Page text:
A consumer in California filed a class-action lawsuit this week against Microsoft on behalf of what could be millions of additional plaintiffs, claiming that the company's dominant Windows platform is vulnerable to dangerous virus attacks that could trigger "massive" and "cascading" failures of the world's networks. In addition, the suit claims that Microsoft's security warnings are too complicated for typical consumers to understand and are instead used as tips for intruders who want to undermine Windows. Given Microsoft's unbelievable security problems this year and company executives' public admissions that the worst is yet to come, this lawsuit and others like it were probably inevitable.
   "Microsoft's eclipsing dominance in desktop software has created a global security risk," the lawsuit reads. "As a result of Microsoft's concerted effort to strengthen and expand its monopolies by tightly integrating applications with its operating system ... the world's computer networks are now susceptible to massive, cascading failure." The suit claims that Microsoft competes unfairly and has violated two of California's consumer-rights laws. It seeks unspecified damages and legal costs, as well as an injunction that would bar Microsoft from its allegedly unfair business practices.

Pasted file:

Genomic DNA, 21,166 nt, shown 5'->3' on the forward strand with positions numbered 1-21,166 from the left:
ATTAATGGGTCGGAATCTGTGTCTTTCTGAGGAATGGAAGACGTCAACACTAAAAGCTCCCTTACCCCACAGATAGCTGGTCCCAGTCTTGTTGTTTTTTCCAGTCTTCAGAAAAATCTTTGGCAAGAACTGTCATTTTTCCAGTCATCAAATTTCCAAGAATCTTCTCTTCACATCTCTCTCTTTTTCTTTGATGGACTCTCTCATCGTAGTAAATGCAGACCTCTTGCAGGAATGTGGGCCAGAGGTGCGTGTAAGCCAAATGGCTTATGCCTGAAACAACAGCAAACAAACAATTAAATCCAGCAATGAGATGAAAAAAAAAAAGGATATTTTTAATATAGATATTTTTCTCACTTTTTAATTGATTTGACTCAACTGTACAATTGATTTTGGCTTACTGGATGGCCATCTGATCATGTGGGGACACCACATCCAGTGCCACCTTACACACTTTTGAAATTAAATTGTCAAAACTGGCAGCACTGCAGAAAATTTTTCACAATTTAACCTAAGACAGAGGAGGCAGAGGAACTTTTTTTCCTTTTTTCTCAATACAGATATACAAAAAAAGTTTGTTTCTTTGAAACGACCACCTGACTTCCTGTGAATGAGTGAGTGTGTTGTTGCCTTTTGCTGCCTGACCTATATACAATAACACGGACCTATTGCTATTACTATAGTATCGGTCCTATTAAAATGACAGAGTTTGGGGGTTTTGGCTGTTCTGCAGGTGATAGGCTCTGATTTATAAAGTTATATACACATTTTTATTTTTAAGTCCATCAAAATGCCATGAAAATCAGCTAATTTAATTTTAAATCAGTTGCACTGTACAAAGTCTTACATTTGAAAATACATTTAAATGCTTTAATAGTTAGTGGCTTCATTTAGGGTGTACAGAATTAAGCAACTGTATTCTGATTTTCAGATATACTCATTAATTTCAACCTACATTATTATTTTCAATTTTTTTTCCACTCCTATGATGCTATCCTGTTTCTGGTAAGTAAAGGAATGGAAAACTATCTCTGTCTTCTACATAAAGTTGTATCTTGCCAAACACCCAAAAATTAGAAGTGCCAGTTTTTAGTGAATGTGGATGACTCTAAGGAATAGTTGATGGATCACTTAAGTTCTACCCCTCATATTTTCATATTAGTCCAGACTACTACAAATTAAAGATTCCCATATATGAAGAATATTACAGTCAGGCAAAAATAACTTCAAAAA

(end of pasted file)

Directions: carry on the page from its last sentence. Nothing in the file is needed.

The lawsuit comes in the wake of the MSBlaster (LoveSan) worm and the SoBig.F virus, which struck in August, and a report that Microsoft competitors issued to Congress in late September that argued that governments shouldn't use Microsoft software because of its inherent security problems. And others have argued that the company should be held financially liable for problems that security vulnerabilities in its software cause, even as the company's executives hint at changes in its security strategy.